Either as part of a Halloween adoption campaign, or as an individual event, there are many themed events that can draw potential adopters to a shelter in order to adopt a black dog or cat. By drawing positive attention to black dogs and cats, potential adopters will be made conscious of the prejudices they may have been operating under. Such events include a pumpkin carving contest where participants are judged on how well they can carve the likeness of one of the shelter’s black dogs or cats, a Black Cat Halloween Party, and a costume fashion show featuring both adoptable dogs and cats as well as those who have already been adopted. Costume prizes can be awarded for “best in show costume,” “scariest costume,” “funniest costume,” and “best owner and doggie/kitty duo costume.” Other activities can consist of pumpkin decorating, balloon animals, Halloween art, face painting, Halloween themed dog and cat treat bake-off, and Halloween goodie bags containing treats and educational material.
As for concerns about the safety of black cats during Halloween, I leave the decision about whether or not to market Halloween themed adoption events to the individual shelters. I believe that with a skilled and trained adoptions staff, a shelter should be able to weed out any potential adopter that has nefarious intentions in mind. I for one, have never felt uncomfortable adopting a black cat or dog to someone because I was worried that they may intentionally harm that animal as part of a ritual or ceremony related to Halloween. Please feel free to add your thoughts on this dilemma in the comments section below. A civil dialect on the subject of whether or not Halloween is a dangerous time of the year to be adopting out black cats, has the potential to be both useful and insightful.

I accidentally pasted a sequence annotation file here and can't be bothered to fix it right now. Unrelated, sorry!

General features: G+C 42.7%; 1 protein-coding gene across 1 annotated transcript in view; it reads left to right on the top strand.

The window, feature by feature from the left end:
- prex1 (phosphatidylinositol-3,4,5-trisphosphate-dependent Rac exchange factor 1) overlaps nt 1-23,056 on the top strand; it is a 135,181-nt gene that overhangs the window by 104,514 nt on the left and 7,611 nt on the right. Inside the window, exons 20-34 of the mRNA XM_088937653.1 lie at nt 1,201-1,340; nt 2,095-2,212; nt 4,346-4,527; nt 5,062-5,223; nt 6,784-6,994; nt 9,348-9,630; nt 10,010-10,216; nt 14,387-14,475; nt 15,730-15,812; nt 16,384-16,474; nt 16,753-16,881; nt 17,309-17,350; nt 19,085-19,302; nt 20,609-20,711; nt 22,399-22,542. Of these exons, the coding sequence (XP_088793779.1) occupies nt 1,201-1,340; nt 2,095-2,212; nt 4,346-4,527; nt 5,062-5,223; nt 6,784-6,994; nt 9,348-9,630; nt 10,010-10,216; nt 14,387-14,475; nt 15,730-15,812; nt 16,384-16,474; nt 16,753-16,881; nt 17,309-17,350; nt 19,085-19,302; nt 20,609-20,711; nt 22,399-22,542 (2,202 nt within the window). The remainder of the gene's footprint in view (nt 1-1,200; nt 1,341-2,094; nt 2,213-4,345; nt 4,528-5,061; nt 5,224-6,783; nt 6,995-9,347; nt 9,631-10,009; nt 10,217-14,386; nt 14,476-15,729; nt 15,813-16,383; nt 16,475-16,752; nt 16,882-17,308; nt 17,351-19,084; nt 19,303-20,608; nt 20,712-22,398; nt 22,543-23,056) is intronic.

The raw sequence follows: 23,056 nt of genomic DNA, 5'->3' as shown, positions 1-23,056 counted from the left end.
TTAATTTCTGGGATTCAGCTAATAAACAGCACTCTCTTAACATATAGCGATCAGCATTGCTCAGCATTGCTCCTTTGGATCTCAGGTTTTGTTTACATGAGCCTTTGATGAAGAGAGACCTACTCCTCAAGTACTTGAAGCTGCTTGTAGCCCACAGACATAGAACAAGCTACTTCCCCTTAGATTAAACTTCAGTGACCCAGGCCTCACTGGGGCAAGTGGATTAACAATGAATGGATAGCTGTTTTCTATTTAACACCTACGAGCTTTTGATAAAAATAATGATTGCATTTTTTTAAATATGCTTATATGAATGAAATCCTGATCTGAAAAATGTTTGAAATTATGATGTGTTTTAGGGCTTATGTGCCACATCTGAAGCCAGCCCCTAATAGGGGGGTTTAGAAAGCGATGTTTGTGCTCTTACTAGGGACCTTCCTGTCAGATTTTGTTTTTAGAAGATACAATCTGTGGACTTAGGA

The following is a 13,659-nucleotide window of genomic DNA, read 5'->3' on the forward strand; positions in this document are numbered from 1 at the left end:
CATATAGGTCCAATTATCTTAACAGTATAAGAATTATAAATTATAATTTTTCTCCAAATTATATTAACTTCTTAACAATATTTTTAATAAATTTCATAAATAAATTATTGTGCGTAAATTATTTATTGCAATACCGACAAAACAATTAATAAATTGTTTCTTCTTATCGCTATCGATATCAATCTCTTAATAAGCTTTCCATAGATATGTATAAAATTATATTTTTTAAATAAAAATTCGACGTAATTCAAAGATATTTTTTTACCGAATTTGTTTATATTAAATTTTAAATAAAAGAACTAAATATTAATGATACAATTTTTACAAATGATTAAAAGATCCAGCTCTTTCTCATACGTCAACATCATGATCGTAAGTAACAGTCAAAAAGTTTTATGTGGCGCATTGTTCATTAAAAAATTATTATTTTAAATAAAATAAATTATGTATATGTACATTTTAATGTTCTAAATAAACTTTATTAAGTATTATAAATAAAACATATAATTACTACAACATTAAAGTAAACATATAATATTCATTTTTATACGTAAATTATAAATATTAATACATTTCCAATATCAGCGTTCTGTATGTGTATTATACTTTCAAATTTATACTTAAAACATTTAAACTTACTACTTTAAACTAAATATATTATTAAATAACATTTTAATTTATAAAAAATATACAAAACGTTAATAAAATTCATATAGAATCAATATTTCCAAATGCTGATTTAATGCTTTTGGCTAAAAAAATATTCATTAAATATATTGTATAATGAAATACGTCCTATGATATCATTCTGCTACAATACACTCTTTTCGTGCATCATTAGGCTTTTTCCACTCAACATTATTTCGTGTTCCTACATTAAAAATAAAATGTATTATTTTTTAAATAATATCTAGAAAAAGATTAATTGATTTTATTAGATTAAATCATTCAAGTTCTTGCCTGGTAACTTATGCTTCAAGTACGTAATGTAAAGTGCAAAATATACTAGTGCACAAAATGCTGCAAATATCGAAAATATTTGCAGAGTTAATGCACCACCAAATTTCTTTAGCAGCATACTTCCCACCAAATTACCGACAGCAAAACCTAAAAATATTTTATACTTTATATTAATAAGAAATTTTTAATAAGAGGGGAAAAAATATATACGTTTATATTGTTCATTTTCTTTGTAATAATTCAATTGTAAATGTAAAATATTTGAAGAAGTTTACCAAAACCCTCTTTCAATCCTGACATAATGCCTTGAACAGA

Brown, Theo.1958. The Black Dog. Folklore 69(3):175-192.
Cohen, Hsin-Yi. 2007. Black and White: Deadly Color Prejudice. Dogs Today: 6-12.
Dahl, Melissa. 2008. "Black Pups Face Doggie Discrimination." MSNBC, March 5: Electronic Document.
Rudkin, Ethel H. 1938 The Black Dog. Folklore 49(2):111-131.
Amanda Leonard grew up on Long Island, and received her Bachelor degrees from the University of Delaware in Anthropology and East Asian Studies before moving to Washington, DC to spend a year working at the Washington Humane Society (WHS). She left WHS to attend graduate school at The George Washington University in Washington, DC where she recently received her Master's degree in Anthropology. While at the WHS, she worked as a canine temperament evaluator and also as an enrichment coordinator.
Her time at WHS was the inspiration for the research she conducted on Big Black Dog Syndrome as well as on how human gender impacts spay/neuter rates. Her research on black dogs has been published in the Kroeber Anthropological Society Papers, a scholarly journal out of the University of California at Berkeley. Amanda is the creator of The Black Dog Research Studio, a website designed to disseminate research on Big Black Dog Syndrome.